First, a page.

Stage winner, Marcel Kittel (Etixx – Quick-Step): “Yesterday it was very close and missing out on the victory left me with a sorrow taste, so this morning I was very motivated to make up for it. I am very happy to reach my goal and get that stage for which I came here. My legs were good and strong, and the team worked really well. We were up there at the front, controlling the six-man breakaway with Iljo and Davide. But it wasn’t about only one rider today, the entire team was impressive and I must thank the guys for that. I can be satisfied with what I have achieved so far since joining Etixx – Quick-Step. I got six victories, and what’s more important, we can all be happy for the way we work together. Now I’m looking with confidence towards my next objectives of the season, Scheldeprijs and the Giro d’Italia.”
2nd, Phil Bauhaus (Bora-Agron18): Today the whole team supported me perfectly! I could save energy the whole day and Shane (Archbold) brought me up to Kristoff’s wheel just before the final corner. I opened the sprint together with Kittel but could not overtake him. Still I am very satisfied. The last races have all been a little too hard for me with all the steep climbs. Today I could finally show my full sprint speed.”
3rd and overall leader, Alexander Kristoff (Katusha): “I was hoping to win this stage, I won it already three times, but not today. At the end I was just not strong enough. I had the best lead-out and the best position after the last corner, in Guarnieri’s wheel. I could start my sprint whenever I wanted. But then Marcel Kittel, with that Bora rider in his wheel, came by my side with a lot of power and I was not able to beat him. I had a very good lead-out and was perfectly placed on the final straight in the sprint. But Marcel flew over me and I did not have the legs to respond. Also a Bora-Argon rider came around me. So I had to be content with third place in this short road stage I had already won. I felt slightly stronger last year in this race.”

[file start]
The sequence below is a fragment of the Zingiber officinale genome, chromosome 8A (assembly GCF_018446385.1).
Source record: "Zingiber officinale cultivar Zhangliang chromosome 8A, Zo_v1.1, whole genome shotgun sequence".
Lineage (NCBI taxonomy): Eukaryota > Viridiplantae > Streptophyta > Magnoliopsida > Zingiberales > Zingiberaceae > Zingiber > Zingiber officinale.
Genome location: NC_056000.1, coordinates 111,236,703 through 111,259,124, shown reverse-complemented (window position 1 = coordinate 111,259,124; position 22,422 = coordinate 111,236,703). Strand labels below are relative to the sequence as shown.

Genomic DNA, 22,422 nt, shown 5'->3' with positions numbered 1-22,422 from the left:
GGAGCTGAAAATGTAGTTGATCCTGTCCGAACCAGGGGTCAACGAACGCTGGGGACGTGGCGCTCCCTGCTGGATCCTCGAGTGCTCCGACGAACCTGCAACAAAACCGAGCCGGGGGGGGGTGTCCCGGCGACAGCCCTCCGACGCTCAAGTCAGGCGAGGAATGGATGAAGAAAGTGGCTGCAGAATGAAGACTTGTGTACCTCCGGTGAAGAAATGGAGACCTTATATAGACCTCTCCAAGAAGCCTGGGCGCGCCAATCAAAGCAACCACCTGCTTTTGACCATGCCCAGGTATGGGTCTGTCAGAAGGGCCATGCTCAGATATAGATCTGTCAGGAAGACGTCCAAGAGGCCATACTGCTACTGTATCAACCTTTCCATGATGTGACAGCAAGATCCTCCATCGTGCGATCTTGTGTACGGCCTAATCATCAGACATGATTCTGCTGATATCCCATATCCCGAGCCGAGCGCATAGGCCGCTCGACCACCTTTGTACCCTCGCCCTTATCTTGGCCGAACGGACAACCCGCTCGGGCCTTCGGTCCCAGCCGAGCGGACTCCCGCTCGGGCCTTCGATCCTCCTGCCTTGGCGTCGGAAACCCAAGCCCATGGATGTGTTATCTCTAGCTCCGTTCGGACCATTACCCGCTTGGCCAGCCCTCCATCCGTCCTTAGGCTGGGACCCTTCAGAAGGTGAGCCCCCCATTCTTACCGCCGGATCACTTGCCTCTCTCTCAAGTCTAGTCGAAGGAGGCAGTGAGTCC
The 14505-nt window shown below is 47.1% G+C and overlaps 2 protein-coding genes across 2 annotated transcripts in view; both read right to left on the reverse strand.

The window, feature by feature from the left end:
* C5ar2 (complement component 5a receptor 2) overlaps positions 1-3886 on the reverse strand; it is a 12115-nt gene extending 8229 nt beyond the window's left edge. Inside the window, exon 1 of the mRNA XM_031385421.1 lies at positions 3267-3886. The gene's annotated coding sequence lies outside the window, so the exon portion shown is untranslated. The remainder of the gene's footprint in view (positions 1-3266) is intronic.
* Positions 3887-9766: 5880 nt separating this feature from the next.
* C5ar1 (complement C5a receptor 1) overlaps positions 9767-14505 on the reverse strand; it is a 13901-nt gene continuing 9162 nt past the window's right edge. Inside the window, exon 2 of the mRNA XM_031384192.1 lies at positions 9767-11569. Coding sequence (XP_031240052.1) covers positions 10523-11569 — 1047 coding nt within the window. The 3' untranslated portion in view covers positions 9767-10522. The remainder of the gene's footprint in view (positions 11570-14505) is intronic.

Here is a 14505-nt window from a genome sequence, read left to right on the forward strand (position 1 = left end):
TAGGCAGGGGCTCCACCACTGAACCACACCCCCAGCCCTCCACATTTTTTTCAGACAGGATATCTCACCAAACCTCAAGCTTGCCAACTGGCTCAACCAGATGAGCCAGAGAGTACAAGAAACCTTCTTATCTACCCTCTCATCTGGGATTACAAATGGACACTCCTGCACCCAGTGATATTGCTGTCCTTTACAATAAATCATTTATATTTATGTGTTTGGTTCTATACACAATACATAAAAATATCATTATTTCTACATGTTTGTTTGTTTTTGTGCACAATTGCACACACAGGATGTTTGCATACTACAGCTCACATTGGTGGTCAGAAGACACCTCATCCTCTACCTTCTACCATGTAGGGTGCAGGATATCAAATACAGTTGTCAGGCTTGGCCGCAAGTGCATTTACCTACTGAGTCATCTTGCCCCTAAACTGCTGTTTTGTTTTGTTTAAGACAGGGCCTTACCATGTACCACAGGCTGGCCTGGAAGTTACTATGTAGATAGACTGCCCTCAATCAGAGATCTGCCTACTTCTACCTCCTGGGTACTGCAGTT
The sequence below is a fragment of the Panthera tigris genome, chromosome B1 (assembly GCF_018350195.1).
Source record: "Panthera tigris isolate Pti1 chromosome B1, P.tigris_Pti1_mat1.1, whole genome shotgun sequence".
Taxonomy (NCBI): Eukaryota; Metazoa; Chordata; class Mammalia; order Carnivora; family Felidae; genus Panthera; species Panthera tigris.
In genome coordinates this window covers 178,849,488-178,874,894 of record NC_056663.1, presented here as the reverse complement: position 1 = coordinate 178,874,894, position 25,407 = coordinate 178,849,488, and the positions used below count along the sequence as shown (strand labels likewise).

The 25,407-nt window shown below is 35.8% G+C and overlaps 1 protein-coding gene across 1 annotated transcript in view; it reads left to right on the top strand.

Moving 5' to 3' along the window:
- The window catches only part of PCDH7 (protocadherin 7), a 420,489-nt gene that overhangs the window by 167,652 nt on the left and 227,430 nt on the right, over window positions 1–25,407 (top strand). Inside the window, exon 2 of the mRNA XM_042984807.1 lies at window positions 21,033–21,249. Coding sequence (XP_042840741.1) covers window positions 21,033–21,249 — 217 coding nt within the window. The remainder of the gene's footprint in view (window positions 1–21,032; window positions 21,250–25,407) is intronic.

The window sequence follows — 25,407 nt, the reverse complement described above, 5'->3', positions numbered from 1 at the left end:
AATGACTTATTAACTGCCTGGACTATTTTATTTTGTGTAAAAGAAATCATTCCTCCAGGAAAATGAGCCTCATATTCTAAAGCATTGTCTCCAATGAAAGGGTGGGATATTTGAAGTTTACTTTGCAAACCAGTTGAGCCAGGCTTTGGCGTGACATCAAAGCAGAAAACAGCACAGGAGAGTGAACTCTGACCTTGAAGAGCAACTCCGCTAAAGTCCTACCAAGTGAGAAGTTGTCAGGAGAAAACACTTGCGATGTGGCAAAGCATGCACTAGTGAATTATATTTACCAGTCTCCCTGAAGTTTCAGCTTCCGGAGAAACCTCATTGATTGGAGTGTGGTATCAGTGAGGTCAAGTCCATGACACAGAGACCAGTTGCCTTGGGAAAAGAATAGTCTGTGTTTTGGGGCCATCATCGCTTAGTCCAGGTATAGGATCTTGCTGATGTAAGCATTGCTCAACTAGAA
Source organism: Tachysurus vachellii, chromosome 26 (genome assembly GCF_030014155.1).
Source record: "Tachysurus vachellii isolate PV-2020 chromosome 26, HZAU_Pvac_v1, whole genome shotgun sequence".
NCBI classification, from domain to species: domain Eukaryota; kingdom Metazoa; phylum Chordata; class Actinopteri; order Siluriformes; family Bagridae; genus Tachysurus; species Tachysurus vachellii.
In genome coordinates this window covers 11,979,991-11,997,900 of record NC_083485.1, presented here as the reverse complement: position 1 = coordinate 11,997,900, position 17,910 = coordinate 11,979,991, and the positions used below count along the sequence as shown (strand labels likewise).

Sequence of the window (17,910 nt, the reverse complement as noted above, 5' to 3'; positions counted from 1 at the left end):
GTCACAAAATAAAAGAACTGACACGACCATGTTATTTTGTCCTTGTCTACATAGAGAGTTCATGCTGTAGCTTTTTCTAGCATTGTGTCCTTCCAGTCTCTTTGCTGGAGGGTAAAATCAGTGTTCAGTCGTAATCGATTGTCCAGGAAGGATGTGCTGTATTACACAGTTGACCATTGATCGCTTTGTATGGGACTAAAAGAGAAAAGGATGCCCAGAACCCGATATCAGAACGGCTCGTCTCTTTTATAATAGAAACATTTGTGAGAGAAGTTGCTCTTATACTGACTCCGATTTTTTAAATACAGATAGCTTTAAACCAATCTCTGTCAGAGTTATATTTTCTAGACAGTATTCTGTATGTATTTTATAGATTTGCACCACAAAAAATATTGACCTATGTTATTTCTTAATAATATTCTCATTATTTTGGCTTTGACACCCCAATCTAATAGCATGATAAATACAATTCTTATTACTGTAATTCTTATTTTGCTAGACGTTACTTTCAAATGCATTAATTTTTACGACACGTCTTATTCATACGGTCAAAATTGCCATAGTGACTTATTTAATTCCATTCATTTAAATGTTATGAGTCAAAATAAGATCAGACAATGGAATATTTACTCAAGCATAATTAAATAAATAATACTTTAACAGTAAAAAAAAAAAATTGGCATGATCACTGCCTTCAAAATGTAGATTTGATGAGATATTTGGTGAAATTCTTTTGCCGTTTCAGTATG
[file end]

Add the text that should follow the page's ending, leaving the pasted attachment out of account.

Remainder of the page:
Driedaagse De Panne-Koksijde Stage 3a Result:
1. Marcel Kittel (Ger) Etixx – Quick-Step in 2:27:03
2. Phil Bauhaus (Ger) Bora-Argon 18
3. Alexander Kristoff (Nor) Katusha
4. Amaury Capiot (Bel) Topsport Vlaanderen-Baloise
5. Luka Mezgec (Slo) Orica-GreenEDGE
6. Marc Sarreau (Fra) FDJ.fr
7. Michael Van Staeyen (Bel) Cofidis
8. Erik Baska (Svk) Tinkoff Team
9. Raymond Kreder (Ned) Roompot-Oranje Peloton
10. Marko Kump (Slo) Lampre-Merida.
Driedaagse De Panne-Koksijde Overall After Stage 3a:
1. Alexander Kristoff (Nor) Katusha in 11:50:25
2. Alexey Lutsenko (Kaz) Astana at 0:07
3. Lieuwe Westra (Ned) Astana at 0:12
4. Mads Pedersen (Den) Stölting Service Group at 0:45
5. Bert Van Lerberghe (Bel) Topsport Vlaanderen-Baloise at 0:47
6. Luke Durbridge (Aus) Orica-GreenEDGE at 0:48
7. Rick Zabel (Ger) BMC at 0:50
8. Tony Martin (Ger) Etixx – Quick-Step
9. Michael Morkov (Den) Katusha at 0:51
10. Amaury Capiot (Bel) Topsport Vlaanderen-Baloise at 0:52.
The Final Stage 3b 14.2 kilometer time trial was a close fought battle with Maciej Bodnar (Tinkoff), Tony Martin (Etixx – Quick-Step) and Tom Bohli (BMC) all finishing with a time of 17:39, only the split seconds divided them. Astana’s Lieuwe Westra finished 4th at 0:03 and took the final overall victory from Alexander Kristoff (Katusha) by 13 seconds.
Stage winner, Maciej Bodnar (Tinkoff): “Of course I’m extremely happy to win today, it’s a really nice victory. It’s nice to take my second win in this race. In addition, the fact that I finished ahead of some strong specialists like Tony Martin is very encouraging for me, and I’m really satisfied with that. It’s a pity that the first day didn’t go as planned, and afterwards my chances for the GC were very limited. It was visible that the work to help and support Peter Sagan at E3 and Gent – Wevelgem took its toll on my form. So I’m happy that I’ve recovered and could take the win today. Also, the fact that I started the TT early meant that I had less time to recover than the guys starting later, yet I still felt very strong which is a good sign. Now I’m looking forward to the next races starting with Flanders on Sunday.”